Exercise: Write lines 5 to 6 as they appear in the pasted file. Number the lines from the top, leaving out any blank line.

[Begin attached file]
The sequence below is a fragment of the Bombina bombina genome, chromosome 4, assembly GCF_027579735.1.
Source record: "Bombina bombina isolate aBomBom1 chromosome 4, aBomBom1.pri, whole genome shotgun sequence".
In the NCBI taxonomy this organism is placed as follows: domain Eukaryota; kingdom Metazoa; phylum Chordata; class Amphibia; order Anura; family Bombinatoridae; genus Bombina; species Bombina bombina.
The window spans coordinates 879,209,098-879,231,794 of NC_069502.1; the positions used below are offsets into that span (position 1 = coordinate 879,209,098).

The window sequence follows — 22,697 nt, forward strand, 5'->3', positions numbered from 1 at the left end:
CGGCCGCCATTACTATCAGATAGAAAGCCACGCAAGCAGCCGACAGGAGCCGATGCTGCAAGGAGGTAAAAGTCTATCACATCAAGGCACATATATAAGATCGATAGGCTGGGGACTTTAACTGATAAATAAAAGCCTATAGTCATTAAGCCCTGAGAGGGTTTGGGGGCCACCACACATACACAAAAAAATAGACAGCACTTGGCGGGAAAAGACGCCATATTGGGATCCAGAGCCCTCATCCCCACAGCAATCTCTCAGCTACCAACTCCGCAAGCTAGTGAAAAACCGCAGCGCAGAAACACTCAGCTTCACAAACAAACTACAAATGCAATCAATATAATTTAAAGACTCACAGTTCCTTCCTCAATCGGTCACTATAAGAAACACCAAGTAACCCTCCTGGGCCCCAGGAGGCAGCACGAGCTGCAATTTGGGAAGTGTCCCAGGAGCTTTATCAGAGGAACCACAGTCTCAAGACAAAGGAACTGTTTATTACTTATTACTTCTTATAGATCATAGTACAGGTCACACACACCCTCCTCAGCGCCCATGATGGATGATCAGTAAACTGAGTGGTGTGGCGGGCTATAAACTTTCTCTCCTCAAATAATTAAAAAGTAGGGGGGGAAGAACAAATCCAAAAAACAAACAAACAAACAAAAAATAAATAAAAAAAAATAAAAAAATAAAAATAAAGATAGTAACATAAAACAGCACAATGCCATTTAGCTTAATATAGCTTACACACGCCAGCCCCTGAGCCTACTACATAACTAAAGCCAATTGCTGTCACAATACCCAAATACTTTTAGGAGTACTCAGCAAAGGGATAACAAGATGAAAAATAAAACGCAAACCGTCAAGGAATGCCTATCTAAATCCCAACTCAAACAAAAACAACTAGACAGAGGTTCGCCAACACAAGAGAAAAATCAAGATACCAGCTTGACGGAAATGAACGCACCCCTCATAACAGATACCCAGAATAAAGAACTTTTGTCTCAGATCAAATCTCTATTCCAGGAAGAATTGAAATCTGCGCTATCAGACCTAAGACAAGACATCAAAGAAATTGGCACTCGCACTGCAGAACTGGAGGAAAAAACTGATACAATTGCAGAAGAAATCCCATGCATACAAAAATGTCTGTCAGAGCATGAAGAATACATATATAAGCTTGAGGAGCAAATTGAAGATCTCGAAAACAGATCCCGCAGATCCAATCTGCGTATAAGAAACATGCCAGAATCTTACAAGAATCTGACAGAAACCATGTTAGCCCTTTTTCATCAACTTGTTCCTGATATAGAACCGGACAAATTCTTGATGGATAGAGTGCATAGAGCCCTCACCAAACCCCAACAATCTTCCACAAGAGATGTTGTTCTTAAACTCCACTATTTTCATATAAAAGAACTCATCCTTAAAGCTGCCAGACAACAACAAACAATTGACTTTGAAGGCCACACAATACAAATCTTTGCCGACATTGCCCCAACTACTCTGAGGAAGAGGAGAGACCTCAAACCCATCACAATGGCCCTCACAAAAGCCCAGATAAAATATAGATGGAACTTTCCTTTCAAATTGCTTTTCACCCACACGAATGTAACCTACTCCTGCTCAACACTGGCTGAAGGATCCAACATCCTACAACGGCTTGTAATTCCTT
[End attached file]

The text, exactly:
The window sequence follows — 22,697 nt, forward strand, 5'->3', positions numbered from 1 at the left end:
CGGCCGCCATTACTATCAGATAGAAAGCCACGCAAGCAGCCGACAGGAGCCGATGCTGCAAGGAGGTAAAAGTCTATCACATCAAGGCACATATATAAGATCGATAGGCTGGGGACTTTAACTGATAAATAAAAGCCTATAGTCATTAAGCCCTGAGAGGGTTTGGGGGCCACCACACATACACAAAAAAATAGACAGCACTTGGCGGGAAAAGACGCCATATTGGGATCCAGAGCCCTCATCCCCACAGCAATCTCTCAGCTACCAACTCCGCAAGCTAGTGAAAAACCGCAGCGCAGAAACACTCAGCTTCACAAACAAACTACAAATGCAATCAATATAATTTAAAGACTCACAGTTCCTTCCTCAATCGGTCACTATAAGAAACACCAAGTAACCCTCCTGGGCCCCAGGAGGCAGCACGAGCTGCAATTTGGGAAGTGTCCCAGGAGCTTTATCAGAGGAACCACAGTCTCAAGACAAAGGAACTGTTTATTACTTATTACTTCTTATAGATCATAGTACAGGTCACACACACCCTCCTCAGCGCCCATGATGGATGATCAGTAAACTGAGTGGTGTGGCGGGCTATAAACTTTCTCTCCTCAAATAATTAAAAAGTAGGGGGGGAAGAACAAATCCAAAAAACAAACAAACAAACAAAAAATAAATAAAAAAAAATAAAAAAATAAAAATAAAGATAGTAACATAAAACAGCACAATGCCATTTAGCTTAATATAGCTTACACACGCCAGCCCCTGAGCCTACTACATAACTAAAGCCAATTGCTGTCACAATACCCAAATACTTTTAGGAGTACTCAGCAAAGGGATAACAAGATGAAAAATAAAACGCAAACCGTCAAGGAATGCCTATCTAAATCCCAACTCAAACAAAAACAACTAGACAGAGGTTCGCCAACACAAGAGAAAAATCAAGATACCAGCTTGACGGAAATGAACGCACCCCTCATAACAGATACCCAGAATAAAGAACTTTTGTCTCAGATCAAATCTCTATTCCAGGAAGAATTGAAATCTGCGCTATCAGACCTAAGACAAGACATCAAAGAAATTGGCACTCGCACTGCAGAACTGGAGGAAAAAACTGATACAATTGCAGAAGAAATCCCATGCATACAAAAATGTCTGTCAGAGCATGAAGAATACATATATAAGCTTGAGGAGCAAATTGAAGATCTCGAAAACAGATCCCGCAGATCCAATCTGCGTATAAGAAACATGCCAGAATCTTACAAGAATCTGACAGAAACCATGTTAGCCCTTTTTCATCAACTTGTTCCTGATATAGAACCGGACAAATTCTTGATGGATAGAGTGCATAGAGCCCTCACCAAACCCCAACAATCTTCCACAAGAGATGTTGTTCTTAAACTCCACTATTTTCATATAAAAGAACTCATCCTTAAAGCTGCCAGACAACAACAAACAATTGACTTTGAAGGCCACACAATACAAATCTTTGCCGACATTGCCCCAACTACTCTGAGGAAGAGGAGAGACCTCAAACCCATCACAATGGCCCTCACAAAAGCCCAGATAAAATATAGATGGAACTTTCCTTTCAAATTGCTTTTCACCCACACGAATGTAACCTACTCCTGCTCAACACTGGCTGAAGGATCCAACATCCTACAACGGCTTGTAATTCCTT